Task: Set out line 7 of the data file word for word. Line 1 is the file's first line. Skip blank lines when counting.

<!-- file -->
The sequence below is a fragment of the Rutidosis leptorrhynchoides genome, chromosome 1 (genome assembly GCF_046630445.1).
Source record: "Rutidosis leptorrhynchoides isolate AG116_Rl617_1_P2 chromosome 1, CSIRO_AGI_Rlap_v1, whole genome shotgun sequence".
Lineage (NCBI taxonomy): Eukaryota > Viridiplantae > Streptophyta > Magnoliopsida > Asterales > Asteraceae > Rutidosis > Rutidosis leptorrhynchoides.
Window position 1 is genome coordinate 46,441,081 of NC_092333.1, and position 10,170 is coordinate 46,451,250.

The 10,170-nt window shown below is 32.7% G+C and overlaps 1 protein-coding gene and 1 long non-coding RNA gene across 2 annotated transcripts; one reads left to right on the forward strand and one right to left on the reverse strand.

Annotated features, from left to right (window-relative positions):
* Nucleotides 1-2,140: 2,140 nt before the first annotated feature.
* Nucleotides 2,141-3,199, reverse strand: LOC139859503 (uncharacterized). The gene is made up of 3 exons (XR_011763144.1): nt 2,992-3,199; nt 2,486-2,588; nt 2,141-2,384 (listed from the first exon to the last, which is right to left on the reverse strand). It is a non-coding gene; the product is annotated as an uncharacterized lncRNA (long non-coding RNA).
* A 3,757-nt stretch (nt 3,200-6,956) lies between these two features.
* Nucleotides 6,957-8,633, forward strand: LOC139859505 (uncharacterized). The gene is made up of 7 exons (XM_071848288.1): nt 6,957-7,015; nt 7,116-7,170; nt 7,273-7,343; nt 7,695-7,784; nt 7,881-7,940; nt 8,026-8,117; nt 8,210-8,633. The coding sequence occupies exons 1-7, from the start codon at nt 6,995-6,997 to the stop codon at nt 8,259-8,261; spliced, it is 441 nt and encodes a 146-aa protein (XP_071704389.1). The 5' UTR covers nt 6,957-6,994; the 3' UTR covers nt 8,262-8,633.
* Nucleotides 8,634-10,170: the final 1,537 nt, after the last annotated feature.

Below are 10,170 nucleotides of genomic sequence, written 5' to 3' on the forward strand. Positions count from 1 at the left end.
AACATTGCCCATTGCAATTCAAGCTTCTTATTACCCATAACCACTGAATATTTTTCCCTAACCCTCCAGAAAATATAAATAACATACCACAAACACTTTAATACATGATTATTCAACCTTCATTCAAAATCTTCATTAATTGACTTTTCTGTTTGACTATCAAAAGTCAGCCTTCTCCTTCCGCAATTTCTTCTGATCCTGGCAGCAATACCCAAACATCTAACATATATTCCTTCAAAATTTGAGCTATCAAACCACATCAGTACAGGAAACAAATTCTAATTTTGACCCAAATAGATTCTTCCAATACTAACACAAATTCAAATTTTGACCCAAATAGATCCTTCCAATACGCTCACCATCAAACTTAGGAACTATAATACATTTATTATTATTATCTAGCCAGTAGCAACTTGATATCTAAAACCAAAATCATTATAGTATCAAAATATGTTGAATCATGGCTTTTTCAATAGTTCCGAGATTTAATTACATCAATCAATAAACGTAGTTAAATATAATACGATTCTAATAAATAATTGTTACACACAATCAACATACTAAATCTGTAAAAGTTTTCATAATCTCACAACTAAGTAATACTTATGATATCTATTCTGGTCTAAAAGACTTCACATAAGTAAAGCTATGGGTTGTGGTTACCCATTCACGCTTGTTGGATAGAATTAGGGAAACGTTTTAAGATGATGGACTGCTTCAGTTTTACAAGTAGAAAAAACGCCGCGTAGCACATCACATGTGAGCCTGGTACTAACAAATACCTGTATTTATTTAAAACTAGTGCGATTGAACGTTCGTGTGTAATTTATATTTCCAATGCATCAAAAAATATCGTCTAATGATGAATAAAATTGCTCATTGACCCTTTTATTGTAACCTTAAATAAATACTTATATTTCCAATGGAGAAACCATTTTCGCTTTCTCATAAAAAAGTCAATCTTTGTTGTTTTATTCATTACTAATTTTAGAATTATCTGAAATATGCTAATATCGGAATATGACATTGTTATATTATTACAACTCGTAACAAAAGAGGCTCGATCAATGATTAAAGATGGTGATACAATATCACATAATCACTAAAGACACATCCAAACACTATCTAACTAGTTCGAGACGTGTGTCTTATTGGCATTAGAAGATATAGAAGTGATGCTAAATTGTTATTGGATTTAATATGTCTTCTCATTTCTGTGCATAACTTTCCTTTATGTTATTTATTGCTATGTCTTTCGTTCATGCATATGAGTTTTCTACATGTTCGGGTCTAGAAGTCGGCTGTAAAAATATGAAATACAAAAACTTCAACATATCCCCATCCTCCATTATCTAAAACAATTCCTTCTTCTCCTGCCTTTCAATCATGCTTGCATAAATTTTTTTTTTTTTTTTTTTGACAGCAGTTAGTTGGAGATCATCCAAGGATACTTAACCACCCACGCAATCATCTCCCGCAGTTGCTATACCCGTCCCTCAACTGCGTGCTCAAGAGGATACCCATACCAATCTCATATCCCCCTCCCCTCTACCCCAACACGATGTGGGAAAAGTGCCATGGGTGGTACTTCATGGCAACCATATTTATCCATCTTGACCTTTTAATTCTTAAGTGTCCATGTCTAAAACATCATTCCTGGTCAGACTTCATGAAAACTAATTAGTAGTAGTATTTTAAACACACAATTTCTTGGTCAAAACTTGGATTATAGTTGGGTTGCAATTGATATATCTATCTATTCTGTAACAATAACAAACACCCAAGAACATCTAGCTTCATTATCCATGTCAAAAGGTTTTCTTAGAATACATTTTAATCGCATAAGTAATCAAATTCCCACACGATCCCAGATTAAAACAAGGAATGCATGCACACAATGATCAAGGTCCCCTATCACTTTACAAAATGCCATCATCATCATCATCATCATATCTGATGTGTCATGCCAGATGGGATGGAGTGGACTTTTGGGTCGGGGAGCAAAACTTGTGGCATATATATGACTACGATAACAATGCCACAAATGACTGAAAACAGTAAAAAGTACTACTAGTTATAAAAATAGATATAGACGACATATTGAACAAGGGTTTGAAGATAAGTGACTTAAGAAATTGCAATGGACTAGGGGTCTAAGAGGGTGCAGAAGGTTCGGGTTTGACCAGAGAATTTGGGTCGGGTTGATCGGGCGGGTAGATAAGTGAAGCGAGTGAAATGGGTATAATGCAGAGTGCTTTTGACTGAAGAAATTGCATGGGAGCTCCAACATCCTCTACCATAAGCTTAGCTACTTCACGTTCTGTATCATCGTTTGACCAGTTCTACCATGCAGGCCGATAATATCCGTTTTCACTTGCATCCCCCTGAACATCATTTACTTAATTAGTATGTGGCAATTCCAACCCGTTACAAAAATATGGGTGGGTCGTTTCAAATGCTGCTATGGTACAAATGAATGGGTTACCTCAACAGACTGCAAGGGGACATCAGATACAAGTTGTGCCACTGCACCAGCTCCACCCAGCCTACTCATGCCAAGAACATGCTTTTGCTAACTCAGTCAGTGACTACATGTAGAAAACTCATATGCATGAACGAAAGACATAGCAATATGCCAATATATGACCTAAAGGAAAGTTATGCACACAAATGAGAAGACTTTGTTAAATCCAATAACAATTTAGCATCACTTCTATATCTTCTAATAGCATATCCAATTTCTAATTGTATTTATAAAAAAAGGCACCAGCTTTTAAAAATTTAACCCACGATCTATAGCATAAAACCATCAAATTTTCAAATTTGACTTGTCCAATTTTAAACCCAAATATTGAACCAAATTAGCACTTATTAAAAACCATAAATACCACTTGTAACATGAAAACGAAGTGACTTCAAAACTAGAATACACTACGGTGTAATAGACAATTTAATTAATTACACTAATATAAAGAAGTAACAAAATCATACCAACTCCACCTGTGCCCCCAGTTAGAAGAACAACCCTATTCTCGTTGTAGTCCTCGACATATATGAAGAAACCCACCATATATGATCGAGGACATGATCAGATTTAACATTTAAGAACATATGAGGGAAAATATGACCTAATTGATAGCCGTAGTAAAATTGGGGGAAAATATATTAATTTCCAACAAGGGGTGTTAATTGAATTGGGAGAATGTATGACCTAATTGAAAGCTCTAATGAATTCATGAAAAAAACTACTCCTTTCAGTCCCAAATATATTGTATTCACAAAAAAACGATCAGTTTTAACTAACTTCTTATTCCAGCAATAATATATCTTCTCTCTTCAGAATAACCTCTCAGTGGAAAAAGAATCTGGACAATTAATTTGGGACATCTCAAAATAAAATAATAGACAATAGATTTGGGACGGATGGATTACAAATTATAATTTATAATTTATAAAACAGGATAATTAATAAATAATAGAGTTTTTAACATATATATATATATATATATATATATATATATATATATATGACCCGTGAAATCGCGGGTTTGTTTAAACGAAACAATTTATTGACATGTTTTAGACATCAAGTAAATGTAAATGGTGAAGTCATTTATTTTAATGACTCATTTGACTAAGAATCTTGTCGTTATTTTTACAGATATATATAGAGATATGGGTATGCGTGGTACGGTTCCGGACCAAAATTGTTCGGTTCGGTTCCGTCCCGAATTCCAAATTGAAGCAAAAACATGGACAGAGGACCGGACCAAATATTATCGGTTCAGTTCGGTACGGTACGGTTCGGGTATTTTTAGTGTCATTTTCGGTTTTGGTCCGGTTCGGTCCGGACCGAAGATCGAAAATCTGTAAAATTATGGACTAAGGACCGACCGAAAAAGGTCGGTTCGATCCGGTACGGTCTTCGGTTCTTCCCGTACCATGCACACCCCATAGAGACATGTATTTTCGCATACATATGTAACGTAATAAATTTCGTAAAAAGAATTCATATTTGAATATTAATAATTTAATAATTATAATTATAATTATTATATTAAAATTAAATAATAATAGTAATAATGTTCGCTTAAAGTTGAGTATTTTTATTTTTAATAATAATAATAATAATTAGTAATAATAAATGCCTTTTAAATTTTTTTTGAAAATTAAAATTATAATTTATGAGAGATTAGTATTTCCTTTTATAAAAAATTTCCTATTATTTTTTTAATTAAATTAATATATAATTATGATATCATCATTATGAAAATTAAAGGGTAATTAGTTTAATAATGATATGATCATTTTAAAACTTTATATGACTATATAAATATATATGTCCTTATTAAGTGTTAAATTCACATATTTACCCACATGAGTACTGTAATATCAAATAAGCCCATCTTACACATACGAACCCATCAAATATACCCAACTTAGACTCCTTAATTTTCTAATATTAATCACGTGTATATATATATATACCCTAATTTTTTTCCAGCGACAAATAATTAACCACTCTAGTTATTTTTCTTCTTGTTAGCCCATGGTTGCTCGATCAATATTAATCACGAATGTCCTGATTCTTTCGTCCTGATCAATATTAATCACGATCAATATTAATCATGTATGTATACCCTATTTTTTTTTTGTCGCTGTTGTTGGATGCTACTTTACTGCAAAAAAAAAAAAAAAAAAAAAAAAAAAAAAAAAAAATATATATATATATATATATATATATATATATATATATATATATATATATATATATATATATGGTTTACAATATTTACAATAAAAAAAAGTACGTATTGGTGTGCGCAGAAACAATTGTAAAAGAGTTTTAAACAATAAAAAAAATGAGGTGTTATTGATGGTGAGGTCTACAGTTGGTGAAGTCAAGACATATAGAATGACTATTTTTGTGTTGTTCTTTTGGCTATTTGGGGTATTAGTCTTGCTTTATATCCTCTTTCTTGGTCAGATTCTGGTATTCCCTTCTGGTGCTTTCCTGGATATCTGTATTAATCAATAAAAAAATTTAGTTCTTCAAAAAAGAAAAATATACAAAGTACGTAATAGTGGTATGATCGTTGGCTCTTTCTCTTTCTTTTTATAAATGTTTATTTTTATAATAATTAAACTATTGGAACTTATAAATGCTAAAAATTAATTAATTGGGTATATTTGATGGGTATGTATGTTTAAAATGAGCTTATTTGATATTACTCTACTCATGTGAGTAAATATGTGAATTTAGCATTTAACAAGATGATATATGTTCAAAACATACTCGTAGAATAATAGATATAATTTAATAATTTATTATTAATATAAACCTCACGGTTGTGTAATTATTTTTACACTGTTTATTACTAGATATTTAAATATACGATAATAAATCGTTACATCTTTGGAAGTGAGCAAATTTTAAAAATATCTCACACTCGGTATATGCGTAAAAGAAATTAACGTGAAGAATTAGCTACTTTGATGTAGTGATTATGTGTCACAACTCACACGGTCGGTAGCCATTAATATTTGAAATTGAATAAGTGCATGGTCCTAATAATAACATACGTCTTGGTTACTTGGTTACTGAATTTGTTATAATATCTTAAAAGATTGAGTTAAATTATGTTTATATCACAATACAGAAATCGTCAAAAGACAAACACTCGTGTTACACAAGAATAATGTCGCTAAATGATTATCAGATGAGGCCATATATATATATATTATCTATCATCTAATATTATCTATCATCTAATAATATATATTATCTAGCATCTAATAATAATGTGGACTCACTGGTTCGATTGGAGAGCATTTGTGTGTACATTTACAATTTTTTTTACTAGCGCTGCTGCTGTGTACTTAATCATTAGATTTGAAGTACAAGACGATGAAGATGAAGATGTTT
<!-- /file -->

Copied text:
* Nucleotides 1-2,140: 2,140 nt before the first annotated feature.